The Calling of Bara (Avon, 1981, cover uncredited)
I like to use my Vintage Treasures columns to highlight overlooked classics of SF and fantasy, or books that mean something special to me. But every once in a while I’ll stumble on a complete mystery, a book I’ve never previously come across in over four decades of collecting. Are these titles worth showcasing? Of course they are! You even have to ask?
Which brings us to The Calling of Bara, a 1981 Avon paperback I found in a collection I bought on eBay over the summer. Never seen it before, and never heard of the author, Sheila Sullivan, either. But it’s clearly dressed up as a mainstream fantasy — and it even has an enthusiastic blurb on the cover by the great Peter Beagle (“”A haunting, scary, highly original book.”) Plus, it’s got a post apocalyptic, ruined-Earth vibe, and that’s a plus. That was enough to send me on the hunt for online mentions, and eventually I found this 40-year-old Kirkus Review in the faded memory banks of an old Univac machine at the U. of I:
When Con, the child Bara bears in 2044 — after all 20th century western civilization had crumbled away — is five years old, Bara hears voices within her demanding she bring Con to Ireland. They are pursued by Con’s father, the savage White Michael, travel through wild lands and tribes, until, after being joined by Bara’s man Tam, they are welcomed in Ireland by the ruling class of telepaths which had called them. Con, with his unique powers, will one day head this elite who are debating whether or not to restore 20th century civilization, while the evil principle, White Michael, waits in the wings. Atmospheric and moderately involving if you haven’t been there before.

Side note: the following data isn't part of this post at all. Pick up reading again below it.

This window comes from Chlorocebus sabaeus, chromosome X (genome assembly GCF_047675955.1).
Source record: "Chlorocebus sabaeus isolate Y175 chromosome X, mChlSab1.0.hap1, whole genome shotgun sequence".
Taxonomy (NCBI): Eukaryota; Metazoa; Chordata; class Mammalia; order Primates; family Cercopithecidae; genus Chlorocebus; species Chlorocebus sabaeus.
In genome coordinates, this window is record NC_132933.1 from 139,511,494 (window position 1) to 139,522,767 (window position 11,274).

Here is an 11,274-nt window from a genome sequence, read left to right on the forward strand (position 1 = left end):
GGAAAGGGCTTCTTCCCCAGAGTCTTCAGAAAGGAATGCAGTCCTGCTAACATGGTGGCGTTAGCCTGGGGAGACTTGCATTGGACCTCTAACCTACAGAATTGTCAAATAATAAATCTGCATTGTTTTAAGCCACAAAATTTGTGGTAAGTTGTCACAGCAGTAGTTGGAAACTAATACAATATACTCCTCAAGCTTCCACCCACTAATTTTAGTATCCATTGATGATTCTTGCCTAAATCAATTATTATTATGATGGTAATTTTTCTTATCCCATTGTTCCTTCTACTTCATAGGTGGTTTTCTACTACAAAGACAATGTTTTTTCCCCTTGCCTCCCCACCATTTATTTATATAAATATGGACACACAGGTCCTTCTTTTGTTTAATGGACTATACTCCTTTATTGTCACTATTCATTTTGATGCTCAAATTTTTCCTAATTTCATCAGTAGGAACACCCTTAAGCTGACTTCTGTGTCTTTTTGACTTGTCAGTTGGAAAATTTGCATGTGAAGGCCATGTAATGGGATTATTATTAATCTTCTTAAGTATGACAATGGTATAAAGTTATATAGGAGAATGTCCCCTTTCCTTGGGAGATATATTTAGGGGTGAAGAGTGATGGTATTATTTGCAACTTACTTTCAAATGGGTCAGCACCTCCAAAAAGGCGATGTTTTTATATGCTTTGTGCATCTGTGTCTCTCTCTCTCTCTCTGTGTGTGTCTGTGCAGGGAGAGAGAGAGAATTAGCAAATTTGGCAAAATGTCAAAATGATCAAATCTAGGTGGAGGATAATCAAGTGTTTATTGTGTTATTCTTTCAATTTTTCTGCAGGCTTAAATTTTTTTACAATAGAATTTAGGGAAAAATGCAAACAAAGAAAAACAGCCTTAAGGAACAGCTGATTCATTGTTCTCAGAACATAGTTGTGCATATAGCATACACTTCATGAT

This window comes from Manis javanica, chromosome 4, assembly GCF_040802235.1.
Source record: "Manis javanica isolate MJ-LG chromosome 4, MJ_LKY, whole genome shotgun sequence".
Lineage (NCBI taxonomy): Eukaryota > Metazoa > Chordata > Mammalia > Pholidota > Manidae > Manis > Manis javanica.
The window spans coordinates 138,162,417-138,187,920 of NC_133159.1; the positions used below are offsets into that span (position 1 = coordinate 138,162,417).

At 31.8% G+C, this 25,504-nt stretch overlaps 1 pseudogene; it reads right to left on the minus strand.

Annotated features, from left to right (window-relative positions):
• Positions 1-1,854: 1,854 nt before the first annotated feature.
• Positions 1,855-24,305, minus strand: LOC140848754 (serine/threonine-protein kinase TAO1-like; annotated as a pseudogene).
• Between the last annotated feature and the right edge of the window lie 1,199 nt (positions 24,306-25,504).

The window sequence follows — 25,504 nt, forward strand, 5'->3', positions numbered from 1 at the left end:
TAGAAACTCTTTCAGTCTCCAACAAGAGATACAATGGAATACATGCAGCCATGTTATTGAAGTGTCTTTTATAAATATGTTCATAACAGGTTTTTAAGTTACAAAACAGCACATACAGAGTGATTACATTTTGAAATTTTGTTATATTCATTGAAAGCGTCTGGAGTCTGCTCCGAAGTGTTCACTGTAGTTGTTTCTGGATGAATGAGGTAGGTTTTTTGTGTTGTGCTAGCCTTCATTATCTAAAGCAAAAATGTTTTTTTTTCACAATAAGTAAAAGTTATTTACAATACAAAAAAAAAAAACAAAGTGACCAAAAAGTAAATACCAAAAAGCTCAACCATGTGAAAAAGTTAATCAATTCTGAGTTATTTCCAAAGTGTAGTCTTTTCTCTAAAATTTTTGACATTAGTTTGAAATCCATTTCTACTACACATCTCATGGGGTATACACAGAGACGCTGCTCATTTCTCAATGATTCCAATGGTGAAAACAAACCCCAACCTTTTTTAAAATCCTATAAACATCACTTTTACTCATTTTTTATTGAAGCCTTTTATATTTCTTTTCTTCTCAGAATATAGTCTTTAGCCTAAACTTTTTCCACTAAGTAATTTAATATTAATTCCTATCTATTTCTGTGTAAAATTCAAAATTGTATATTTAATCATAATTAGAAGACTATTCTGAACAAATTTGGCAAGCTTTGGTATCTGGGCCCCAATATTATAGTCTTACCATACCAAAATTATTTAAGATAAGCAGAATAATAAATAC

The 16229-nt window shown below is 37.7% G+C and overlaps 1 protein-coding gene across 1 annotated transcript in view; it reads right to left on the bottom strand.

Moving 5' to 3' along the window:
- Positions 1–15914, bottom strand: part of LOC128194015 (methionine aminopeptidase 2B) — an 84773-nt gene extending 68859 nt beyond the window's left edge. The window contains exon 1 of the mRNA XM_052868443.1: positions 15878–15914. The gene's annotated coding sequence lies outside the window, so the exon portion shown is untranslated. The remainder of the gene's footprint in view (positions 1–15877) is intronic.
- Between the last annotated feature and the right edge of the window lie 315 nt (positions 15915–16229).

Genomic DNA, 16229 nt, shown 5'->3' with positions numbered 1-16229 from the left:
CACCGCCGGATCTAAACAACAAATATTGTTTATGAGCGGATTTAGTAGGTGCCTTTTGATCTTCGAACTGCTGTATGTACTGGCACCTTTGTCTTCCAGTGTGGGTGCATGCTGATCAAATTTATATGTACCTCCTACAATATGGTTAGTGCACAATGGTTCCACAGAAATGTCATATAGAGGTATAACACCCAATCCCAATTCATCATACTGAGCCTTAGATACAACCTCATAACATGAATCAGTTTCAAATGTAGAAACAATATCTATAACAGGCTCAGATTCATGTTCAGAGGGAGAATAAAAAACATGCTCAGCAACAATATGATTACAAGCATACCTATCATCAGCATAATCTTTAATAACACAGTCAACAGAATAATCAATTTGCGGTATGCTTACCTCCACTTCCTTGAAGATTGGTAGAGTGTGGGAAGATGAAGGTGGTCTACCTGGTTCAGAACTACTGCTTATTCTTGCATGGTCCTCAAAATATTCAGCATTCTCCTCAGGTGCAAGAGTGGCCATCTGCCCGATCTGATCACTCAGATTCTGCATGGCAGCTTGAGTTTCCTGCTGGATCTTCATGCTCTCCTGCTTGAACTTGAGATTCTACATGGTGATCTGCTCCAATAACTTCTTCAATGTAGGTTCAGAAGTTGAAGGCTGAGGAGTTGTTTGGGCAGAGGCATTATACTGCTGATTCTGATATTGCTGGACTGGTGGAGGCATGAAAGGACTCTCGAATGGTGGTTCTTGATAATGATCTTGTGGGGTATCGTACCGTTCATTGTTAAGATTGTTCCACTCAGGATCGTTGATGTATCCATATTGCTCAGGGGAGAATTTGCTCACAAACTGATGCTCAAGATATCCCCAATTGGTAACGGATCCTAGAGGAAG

Atmospheric and involving… evil principle… crumbling ruins. What the hell, my needs are simple. I’ll try it.
Summer Rising (Futura, 1977)
Sheila Sullivan is something of an enigma. ISFD lists this as her sole work of science fiction, which perhaps explains why I’ve never heard of her. That’s not necessarily a bad thing (in fact, it adds an additional layer of mystery to the whole proceedings), but I wish I could find a Wikipedia entry or something. I’m navigating in the dark here. The internet has failed me. Reading this book is going to feel old school in more ways than one. Wish me luck.
The Calling of Bara was originally published in the UK in 1975 by Weidenfeld & Nicolson, as Summer Rising. It was reprinted in paperback under that title by Future in 1977 (see above), but didn’t get a US edition until Avon brought it out in February 1981 as The Calling of Bara. The Avon paperback edition is 293 pages, priced at $2.50. It has not been reprinted since, and there is no digital edition. The cover art is uncredited.
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